France Queried on Universal Telecom Service Fees

The European Commission today announced that it has given France two months to respond to European Union concerns that the way it funds universal services in the telecommunications sector puts new entrants at a disadvantage.

Universal services are basic telecommunications services that are provided to all parts of a country, no matter how remote. Traditionally, before the telecommunications sector was opened up to competition last year, the incumbent EU national carriers provided universal services, financing them through the fees its customers paid.

Now, although EU legislation fully acknowledges the right of member nations to impose a fee on new telecom companies to help finance the provision of universal services, it requires that the fee be in line with the actual cost of providing the service. Fees can be levied on new carriers that hold a significant market share.

The EU want to ensure that in France's case the "financing of universal service are justified with regard to the net costs effectively incurred by the universal service operator and that the methods of calculation of such costs are in line with the relevant directives," according to a Commission statement.

The procedure by which France has been given a two-month period to respond to these concerns, also called a "reasoned opinion," represents the second stage in the EU's infringement proceedings against member nations. If France fails to satisfy the Commission with its response or declines to modify its funding mechanism, the Commission will start the final stage involving a complaint to the Luxembourg-based Court of Justice.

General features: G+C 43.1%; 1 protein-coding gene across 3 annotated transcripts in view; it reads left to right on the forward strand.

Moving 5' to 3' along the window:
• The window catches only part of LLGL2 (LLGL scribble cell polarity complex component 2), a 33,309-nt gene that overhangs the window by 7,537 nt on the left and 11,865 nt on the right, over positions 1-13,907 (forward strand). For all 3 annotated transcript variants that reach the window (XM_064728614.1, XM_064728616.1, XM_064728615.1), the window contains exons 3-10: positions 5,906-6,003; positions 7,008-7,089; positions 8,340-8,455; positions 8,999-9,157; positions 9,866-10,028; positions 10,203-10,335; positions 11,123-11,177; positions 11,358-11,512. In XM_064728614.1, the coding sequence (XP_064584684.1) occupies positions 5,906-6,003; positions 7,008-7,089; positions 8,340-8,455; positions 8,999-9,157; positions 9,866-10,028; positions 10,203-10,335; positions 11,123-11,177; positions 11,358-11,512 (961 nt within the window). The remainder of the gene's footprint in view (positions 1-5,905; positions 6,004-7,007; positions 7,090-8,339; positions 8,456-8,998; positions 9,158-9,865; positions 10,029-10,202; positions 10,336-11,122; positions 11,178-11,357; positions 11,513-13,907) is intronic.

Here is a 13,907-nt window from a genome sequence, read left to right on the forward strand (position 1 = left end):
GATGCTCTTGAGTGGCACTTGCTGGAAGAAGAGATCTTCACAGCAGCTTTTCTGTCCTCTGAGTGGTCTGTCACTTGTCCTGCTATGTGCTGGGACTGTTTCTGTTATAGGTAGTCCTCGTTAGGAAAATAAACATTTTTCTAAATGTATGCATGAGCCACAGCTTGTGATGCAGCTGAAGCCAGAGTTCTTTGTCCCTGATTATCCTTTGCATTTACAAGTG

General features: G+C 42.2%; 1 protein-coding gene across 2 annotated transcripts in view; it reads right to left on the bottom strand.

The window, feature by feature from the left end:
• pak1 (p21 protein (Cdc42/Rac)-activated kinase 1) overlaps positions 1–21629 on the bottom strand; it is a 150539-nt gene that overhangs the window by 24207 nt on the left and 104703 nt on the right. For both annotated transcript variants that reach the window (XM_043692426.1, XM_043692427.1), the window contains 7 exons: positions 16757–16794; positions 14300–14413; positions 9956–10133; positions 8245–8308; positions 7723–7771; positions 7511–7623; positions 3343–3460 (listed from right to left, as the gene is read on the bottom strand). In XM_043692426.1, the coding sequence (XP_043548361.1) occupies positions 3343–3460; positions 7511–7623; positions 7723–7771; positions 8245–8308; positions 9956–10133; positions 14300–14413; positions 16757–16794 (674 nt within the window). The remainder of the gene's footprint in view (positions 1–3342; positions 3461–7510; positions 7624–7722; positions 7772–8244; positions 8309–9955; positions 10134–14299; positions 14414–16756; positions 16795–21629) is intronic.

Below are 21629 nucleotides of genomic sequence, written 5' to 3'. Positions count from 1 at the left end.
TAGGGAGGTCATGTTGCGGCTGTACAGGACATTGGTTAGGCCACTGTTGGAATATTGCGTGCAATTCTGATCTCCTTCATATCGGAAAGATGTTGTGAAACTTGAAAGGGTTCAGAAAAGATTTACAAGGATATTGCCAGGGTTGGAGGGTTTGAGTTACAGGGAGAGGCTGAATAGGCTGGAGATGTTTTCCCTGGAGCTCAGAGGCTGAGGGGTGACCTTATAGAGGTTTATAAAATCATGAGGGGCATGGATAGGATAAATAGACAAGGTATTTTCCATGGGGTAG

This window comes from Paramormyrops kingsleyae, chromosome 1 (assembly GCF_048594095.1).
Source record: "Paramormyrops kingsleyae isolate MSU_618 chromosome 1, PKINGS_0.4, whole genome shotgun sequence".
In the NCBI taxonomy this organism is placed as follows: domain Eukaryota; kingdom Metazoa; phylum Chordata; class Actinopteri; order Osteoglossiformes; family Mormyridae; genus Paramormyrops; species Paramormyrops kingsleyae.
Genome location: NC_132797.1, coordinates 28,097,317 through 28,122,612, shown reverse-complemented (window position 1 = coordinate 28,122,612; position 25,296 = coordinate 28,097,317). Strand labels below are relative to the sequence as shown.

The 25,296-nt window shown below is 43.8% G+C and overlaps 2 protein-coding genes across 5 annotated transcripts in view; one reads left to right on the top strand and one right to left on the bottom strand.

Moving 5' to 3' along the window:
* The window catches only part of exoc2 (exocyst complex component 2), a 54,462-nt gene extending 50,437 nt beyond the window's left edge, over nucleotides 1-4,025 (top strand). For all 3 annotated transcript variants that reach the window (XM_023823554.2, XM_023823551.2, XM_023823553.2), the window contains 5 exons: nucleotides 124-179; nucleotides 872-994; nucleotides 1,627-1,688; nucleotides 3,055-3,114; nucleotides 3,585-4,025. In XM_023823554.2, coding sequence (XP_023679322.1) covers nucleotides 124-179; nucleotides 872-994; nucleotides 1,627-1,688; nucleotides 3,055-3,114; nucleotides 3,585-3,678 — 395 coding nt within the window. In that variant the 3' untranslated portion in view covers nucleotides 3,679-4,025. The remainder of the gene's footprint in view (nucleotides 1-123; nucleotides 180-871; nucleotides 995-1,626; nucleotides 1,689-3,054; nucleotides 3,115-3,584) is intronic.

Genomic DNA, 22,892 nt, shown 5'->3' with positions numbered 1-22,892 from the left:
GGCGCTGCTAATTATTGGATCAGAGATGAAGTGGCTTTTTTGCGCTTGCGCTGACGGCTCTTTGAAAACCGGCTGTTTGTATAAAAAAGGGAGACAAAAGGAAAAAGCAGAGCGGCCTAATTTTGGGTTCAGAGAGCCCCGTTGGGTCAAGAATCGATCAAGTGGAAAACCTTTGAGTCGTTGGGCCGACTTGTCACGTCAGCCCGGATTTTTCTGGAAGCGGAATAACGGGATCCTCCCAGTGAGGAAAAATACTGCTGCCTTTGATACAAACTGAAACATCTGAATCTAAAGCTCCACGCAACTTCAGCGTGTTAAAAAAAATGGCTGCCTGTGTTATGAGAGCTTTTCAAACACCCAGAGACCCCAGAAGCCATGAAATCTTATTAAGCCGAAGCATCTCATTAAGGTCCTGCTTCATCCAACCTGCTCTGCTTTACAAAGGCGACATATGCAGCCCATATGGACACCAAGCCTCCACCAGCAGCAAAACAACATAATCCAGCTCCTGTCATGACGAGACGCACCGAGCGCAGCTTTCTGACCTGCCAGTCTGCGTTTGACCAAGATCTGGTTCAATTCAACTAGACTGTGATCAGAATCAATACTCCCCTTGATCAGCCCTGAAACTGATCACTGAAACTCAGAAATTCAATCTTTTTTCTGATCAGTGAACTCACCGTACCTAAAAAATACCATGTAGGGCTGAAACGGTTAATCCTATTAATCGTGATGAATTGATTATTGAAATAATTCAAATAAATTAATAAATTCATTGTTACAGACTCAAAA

France is the only EU nation to have put in place a financing mechanism for universal services.

In 1997 Competition Commissioner Karel Van Miert opened the first stage of formal infringement proceedings against France. The Commission's case was reinforced in May 1998 when both the French telecommunications operators' association (AFOPT) and the association of telecommunications service operators (AOST) complained that the universal funding mechanism represented an abuse of a dominant position on the part of France Telecom.

In March 1999 France did reduce the estimated cost of providing universal services to slightly under 3 billion francs (US$500 million), from 5 billion francs (US$825 million) in 1997, and it did revise its calculations. While welcoming this improvement, the Commission said it believes the current system still infringes EU rules because payments made by individual operators for financing universal services are not published, the fees were introduced in 1997 before the voice-telephony market in France was even open to new entrants, and there appear to be costs that have no relation to the accounting data provided by France

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